No, not a theory, a feeling.
I experienced long,
Long ago, by the Aegean perhaps, or beneath
The white cliffs of Dover
As the moon
When I remember reading Dover Beach,
By which I mean when I read
In my mind, these days,
Which I sometimes do,
It's like that itch you can't scratch,
A memory passes across my mind like a shadow
And is gone, taking
The history of English poetry,
The English language,
The Straits of Dover,
All the water
Between Cap Gris Nez
And Cap Finisterre
And you, sleeping
In the room next to me
Along with it.
On second thought,
No, not taking you.
I wish you were here.
I have lit incense.
The moon lies fair.
It is almost time for breakfast.
(French Toast in Two Takes, 1976/2010)
The sea is calm to-night.
The tide is full, the moon lies fair
Upon the straits; on the French coast the light
Gleams and is gone; the cliffs of England stand,
Glimmering and vast, out in the tranquil bay.
Come to the window, sweet is the night-air!
Only, from the long line of spray
Where the sea meets the moon-blanched land,
Listen! you hear the grating roar
Of pebbles which the waves draw back, and fling,
At their return, up the high strand,
Begin, and cease, and then again begin,
With tremulous cadence slow, and bring
The eternal note of sadness in.
Sophocles long ago
Heard it on the Ægaean, and it brought
Into his mind the turbid ebb and flow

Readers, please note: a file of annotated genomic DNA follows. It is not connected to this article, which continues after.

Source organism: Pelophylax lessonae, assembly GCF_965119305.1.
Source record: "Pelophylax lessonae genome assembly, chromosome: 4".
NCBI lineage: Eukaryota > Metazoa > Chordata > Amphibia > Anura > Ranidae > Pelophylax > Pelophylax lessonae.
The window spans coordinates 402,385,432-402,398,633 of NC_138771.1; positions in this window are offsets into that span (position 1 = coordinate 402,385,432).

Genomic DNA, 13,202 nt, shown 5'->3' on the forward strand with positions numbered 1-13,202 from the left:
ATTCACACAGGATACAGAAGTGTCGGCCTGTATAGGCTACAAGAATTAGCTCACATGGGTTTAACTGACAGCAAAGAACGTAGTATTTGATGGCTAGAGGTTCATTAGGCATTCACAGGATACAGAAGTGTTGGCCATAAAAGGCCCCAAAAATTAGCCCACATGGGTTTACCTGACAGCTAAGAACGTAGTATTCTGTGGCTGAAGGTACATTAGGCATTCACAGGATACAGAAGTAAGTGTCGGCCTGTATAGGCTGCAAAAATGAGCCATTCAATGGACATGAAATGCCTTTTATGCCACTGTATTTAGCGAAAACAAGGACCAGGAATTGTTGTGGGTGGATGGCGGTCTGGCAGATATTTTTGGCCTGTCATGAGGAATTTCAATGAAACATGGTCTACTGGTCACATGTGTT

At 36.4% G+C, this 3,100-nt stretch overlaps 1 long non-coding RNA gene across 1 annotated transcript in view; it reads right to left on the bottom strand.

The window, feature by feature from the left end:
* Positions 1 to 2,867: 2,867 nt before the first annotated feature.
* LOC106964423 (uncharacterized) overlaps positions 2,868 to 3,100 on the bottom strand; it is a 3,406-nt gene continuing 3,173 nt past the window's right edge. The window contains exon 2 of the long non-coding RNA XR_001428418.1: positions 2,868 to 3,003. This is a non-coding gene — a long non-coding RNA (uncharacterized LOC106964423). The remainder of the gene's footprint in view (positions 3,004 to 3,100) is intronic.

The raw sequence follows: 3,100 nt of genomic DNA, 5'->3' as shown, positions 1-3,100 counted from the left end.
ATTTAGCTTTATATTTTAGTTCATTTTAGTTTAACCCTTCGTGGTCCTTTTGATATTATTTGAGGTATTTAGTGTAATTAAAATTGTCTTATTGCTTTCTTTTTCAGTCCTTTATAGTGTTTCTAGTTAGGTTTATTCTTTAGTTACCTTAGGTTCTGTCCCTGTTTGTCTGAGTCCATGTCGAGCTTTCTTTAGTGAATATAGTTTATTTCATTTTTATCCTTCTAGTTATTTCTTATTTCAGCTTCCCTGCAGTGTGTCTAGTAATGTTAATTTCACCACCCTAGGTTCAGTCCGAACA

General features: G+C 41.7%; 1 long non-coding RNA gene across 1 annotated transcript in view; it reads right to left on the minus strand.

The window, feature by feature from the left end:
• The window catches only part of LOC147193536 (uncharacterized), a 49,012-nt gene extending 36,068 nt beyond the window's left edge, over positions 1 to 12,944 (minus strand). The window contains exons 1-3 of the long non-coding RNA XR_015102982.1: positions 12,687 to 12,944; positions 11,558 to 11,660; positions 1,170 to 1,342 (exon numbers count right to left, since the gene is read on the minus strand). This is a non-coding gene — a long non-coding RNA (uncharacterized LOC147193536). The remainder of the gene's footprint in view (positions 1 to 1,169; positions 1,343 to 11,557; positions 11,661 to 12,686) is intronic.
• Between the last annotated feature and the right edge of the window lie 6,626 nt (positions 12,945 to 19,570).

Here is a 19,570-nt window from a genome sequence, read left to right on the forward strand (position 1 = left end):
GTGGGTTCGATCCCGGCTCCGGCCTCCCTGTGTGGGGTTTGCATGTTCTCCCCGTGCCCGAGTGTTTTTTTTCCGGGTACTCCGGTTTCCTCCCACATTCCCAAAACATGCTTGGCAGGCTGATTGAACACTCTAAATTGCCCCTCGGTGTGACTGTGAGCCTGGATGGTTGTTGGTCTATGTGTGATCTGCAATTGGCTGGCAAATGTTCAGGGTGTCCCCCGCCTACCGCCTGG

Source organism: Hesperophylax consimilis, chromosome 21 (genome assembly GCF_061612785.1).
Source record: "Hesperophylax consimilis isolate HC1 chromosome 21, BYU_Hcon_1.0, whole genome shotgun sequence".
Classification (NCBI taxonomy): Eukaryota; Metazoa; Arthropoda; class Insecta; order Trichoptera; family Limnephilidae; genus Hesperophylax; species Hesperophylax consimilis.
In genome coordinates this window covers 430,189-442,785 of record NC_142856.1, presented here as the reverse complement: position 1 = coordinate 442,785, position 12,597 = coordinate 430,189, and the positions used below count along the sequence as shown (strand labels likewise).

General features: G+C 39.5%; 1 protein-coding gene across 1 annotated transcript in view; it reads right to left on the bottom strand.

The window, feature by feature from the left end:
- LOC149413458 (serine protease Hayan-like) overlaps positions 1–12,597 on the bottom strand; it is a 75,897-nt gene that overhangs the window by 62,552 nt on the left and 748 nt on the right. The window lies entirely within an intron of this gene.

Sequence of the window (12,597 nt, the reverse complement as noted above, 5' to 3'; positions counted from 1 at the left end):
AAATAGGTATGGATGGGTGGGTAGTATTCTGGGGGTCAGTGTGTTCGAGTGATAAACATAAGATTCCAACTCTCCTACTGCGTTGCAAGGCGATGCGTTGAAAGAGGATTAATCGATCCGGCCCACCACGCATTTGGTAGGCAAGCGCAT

Of human misery; we
Find also in the sound a thought,
Hearing it by this distant northern sea.
The Sea of Faith
Was once, too, at the full, and round earth's shore
Lay like the folds of a bright girdle furled.
But now I only hear
Its melancholy, long, withdrawing roar,
Retreating, to the breath
Of the night-wind, down the vast edges drear
And naked shingles of the world.
Ah, love, let us be true
To one another! for the world, which seems
To lie before us like a land of dreams,
So various, so beautiful, so new,
Hath really neither joy, nor love, nor light,
Nor certitude, nor peace, nor help for pain;
And we are here as on a darkling plain
Swept with confused alarms of struggle and flight,
Where ignorant armies clash by night.
Tom Clark was born in Chicago in 1941 and educated at the University of Michigan, Cambridge University and the University of Essex. He worked variously as an editor (The Paris Review), critic (Los Angeles Times, San Francisco Chronicle) and biographer (lives of Damon Runyon, Jack Kerouac, Charles Olson, Robert Creeley, Edward Dorn), has written novels (Who is Sylvia?, The Exile of Céline, The Spell) and essays (The Poetry Beat, Problems of Thought: Paradoxical Essays). His many collections of poetry have included Stones, Air, At Malibu, John's Heart, When Things Get Tough on Easy Street, Paradise Resisted, Disordered Ideas, Fractured Karma, Sleepwalker's Fate, Junkets on a Sad Planet: Scenes from the Life of John Keats, Like Real People, Empire of Skin, Light and Shade, The New World, Something in the Air, Feeling for the Ground and At the Fair. He lives in Berkeley, California with his wife and partner of forty-three years, Angelica Heinegg.